|Clarke 2nd, Aleman 1st, Chaddock 3rd|
Back on the podium! It is always a good feeling! Last year Wilmington
marked my first trip to the podium and it hosts again as a good day in 2012. I've been waiting for this result for a long time and after last week, I'm just happy to tick it off the 'to-do' list. My teammates have been supporting me every day for the last four races so it was great feeling to share the result with them during the cool down lap and in the hours following the race. In general however this result really shows how well our small eastern criterium team has kept it together despite unusual circumstances with the majority of the team out west at the Tour of California. The weekend as a whole went pretty smoothly and the race organizing committee here at Wilmington made our lives as comfortable as possible. Our weekend included 3 elementary school assemblies, a 40 mile "Ride with the Pro's", an evening "Meet the Pro's" dinner, a 5km prologue time trial, Saturday's NCC criterium event and a 100km Gran Fondo on Sunday. Fortunately our tired legs could rest at one of the nicest apartment buildings I have ever been to which included a full kitchen, washer/dryers and 3 tv's! There was even a billards table and a small breakfast each morning! Bravo Wilmington GP!
The course has everything required to make a hard criterium: 3% shallow climb along the main straightaway, bumps and small cobblestones to lose one's water bottles, elevation change to suit the technical rider and weed out the weaker, a long run down to the final corner for the brave and a good-sized crowd for the mid afternoon time slot. Things to expect: run out of water, have to pedal as hard out of corner 8 at 7th wheel as you would at 30th wheel and that in the finale, the run down to the downhill corner 7 will be crazy fast...so save some energy.
With full squads from United Healthcare, Jamis-Sutter Home and Mountain Khakis, it would probably be similar to last weekend's NCC event. The goal of the day was once again gain representation in the move, if Hilton Clarke (NCC points leader) was in it, then UHC would let it go; otherwise keep me in good position in the final laps and hopefully put me onto the UHC train late or take over if we have enough riders left. 2010 NRC overall champion Luis Amaran (Jamis), Athens Twilight 2012 Breakaway artist Jackie Simes (Jamis) and all of the amateur squads were looking for a breakaway so we had to stay attentive right from the beginning.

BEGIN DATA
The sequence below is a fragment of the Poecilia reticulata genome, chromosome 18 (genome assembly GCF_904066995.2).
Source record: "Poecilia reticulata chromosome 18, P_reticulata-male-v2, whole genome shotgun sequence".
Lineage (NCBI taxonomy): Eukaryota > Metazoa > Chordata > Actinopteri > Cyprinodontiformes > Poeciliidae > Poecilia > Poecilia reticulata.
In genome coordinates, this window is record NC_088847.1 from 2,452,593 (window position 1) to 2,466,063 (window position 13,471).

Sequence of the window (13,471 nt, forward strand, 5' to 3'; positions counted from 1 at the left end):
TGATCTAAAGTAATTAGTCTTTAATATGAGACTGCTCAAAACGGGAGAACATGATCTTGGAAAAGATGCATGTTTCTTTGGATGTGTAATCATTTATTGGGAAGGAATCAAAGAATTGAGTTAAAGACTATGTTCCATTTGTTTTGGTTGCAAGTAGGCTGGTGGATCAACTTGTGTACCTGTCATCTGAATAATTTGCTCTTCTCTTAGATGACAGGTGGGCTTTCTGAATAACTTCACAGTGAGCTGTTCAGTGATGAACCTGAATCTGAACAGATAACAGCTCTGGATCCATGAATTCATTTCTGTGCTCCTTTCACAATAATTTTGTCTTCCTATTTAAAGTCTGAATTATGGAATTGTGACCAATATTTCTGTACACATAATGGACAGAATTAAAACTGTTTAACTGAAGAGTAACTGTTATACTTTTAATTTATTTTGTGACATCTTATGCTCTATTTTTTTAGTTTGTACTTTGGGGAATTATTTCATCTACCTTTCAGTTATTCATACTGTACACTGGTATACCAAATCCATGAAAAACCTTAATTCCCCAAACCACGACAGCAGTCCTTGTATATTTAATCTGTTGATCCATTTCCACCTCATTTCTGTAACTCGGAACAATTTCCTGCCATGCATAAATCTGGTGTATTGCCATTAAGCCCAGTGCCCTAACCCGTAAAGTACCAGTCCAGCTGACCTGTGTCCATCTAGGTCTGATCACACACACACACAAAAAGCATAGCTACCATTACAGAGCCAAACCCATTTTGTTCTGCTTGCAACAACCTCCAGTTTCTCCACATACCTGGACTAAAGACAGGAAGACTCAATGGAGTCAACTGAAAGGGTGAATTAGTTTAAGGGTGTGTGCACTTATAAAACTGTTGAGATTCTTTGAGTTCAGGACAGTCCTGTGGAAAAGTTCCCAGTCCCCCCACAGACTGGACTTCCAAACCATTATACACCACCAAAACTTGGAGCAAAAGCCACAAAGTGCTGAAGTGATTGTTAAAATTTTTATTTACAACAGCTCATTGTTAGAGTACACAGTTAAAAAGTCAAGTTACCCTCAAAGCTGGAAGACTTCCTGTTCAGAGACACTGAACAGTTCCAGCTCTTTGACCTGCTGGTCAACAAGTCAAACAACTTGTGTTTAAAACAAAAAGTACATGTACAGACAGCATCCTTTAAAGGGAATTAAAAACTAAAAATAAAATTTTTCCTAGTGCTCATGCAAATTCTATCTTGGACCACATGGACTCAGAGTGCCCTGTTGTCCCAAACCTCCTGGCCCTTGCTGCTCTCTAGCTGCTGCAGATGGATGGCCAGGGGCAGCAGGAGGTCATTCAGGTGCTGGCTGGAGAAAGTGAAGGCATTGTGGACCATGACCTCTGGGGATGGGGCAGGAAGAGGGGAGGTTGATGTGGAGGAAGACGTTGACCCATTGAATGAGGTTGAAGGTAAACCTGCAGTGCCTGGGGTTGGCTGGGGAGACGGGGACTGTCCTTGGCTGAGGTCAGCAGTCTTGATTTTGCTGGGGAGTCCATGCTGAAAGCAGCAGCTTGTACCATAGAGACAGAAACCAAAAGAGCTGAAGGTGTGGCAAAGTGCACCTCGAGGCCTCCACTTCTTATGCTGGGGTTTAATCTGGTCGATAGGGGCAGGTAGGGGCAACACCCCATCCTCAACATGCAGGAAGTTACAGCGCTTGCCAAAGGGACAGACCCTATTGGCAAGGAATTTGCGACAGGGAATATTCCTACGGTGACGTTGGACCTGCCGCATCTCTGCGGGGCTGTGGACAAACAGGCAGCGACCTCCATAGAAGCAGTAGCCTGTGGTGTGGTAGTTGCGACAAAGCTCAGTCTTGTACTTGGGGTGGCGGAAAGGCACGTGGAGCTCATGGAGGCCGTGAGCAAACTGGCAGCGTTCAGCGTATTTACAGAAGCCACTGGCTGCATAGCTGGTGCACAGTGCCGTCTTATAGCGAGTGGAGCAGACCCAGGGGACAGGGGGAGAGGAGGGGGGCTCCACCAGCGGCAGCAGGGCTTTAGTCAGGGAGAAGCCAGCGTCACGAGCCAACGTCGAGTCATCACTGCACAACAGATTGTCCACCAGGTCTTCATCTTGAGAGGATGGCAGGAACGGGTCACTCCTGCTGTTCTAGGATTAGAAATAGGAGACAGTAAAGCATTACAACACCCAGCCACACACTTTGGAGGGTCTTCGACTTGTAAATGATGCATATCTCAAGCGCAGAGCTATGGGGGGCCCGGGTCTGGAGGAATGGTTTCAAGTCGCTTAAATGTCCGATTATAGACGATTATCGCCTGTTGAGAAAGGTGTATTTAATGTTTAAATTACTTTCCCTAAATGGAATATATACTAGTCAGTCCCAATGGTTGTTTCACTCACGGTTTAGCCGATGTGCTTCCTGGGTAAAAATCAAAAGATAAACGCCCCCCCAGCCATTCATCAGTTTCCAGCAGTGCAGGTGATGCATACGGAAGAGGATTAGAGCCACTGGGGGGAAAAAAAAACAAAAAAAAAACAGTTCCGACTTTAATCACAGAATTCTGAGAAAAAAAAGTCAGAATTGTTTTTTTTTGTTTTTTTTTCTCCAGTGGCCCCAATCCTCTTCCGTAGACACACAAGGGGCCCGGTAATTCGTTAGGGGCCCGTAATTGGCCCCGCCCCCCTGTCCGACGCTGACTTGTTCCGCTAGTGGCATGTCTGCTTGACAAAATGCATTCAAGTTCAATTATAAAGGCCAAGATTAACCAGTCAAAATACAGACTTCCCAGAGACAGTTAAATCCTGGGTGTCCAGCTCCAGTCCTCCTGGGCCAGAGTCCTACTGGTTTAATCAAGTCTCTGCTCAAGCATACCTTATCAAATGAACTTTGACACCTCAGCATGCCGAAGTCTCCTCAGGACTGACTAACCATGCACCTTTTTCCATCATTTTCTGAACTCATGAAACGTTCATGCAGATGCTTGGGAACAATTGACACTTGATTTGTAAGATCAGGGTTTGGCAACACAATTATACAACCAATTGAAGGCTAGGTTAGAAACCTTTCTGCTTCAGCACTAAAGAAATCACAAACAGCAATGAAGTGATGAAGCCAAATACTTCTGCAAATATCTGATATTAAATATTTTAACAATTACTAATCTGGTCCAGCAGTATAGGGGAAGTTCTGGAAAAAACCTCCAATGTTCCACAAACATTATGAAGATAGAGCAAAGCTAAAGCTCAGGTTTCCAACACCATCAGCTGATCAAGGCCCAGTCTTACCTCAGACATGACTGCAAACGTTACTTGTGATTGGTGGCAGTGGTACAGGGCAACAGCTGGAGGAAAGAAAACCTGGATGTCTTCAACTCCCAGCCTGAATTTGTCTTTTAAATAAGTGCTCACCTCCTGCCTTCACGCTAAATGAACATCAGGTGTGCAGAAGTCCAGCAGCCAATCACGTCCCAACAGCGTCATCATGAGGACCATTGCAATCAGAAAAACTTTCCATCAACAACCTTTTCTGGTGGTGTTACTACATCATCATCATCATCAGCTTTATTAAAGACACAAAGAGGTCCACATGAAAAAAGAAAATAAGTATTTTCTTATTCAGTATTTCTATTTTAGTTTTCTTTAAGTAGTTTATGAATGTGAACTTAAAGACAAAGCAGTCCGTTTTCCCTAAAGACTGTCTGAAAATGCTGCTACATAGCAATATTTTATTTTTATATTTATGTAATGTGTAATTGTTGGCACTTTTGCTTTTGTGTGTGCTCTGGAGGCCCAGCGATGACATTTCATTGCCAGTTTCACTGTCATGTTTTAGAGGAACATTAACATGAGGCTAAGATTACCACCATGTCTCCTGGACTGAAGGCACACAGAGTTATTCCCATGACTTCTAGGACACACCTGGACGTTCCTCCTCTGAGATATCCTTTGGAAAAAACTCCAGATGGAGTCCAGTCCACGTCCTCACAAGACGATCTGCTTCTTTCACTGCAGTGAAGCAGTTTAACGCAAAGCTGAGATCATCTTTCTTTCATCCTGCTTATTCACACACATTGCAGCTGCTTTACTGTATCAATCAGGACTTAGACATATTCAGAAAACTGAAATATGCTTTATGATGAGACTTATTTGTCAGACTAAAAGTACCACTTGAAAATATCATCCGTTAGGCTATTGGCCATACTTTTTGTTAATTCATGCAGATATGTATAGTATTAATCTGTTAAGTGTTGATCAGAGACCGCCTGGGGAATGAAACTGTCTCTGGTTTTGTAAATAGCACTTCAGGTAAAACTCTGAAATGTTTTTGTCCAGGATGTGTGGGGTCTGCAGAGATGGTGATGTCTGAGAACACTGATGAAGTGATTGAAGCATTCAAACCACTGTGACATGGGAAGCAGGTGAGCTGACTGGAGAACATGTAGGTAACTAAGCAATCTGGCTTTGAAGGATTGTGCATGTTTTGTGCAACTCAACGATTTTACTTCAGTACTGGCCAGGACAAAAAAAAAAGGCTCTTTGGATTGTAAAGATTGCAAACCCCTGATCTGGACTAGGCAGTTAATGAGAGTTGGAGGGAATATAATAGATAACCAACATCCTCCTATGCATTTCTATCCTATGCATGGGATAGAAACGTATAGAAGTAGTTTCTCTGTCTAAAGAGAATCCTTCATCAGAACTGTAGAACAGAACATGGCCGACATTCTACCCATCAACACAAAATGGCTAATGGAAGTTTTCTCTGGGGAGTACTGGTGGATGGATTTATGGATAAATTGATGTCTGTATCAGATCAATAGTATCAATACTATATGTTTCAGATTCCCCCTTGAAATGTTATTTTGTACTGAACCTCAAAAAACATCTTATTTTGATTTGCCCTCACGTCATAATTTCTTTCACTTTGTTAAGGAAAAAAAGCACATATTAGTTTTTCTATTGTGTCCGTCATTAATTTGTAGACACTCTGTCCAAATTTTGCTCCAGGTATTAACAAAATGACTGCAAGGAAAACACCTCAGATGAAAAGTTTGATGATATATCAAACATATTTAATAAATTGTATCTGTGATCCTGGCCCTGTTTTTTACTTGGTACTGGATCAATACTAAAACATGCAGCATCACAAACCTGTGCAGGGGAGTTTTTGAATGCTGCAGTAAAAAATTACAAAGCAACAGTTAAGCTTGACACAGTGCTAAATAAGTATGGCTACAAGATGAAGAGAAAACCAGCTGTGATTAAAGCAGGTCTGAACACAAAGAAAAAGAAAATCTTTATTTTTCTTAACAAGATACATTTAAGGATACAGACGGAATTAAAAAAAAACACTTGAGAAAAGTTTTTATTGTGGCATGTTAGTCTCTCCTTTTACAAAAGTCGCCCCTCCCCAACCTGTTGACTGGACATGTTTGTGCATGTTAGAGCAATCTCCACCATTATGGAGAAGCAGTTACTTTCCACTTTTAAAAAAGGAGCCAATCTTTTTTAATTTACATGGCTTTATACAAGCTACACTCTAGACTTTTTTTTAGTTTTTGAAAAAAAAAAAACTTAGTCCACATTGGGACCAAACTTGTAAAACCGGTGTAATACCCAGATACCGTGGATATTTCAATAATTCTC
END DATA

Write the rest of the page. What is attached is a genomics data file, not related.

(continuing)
|Conor driving the pace early|
In the opening laps, due the hard nature of the course, it took a while for all of us to reach the front. A few dangerous moves launched off immediately to which Tino and I were able to cover. Fortunately however Quinn came to the rescue after 10 minutes and launched up the road to let us rest. He took off with an XO Communications rider and gapped the field by 7-10 seconds for 3-4 laps. As we neared the halfway point of the 35 lap, 35 mile distance, Quinn and Kevin made it into a large 10 rider move. This move was originally two groups of 4-5 riders than joined together and quickly created a 10 second gap. It included 3 UHC riders, 2 Team Exergy, 2 Mountain Khakis and 2 Jamis-Sutter Home. Although I didn't know the breakaway was as balanced as it was at the time, in which case there was really a 50/50 chance it would come back at the hands of the smaller squads, I made an executive decision after discovering that Hilton was in fact in the move. In hindsight I shouldn't have done what I did, a very selfish move, but I knew that if I didn't make some kind of decision quickly and act upon it, I would lose another chance to race in the finale; so I closed down the gap over the course of the following lap.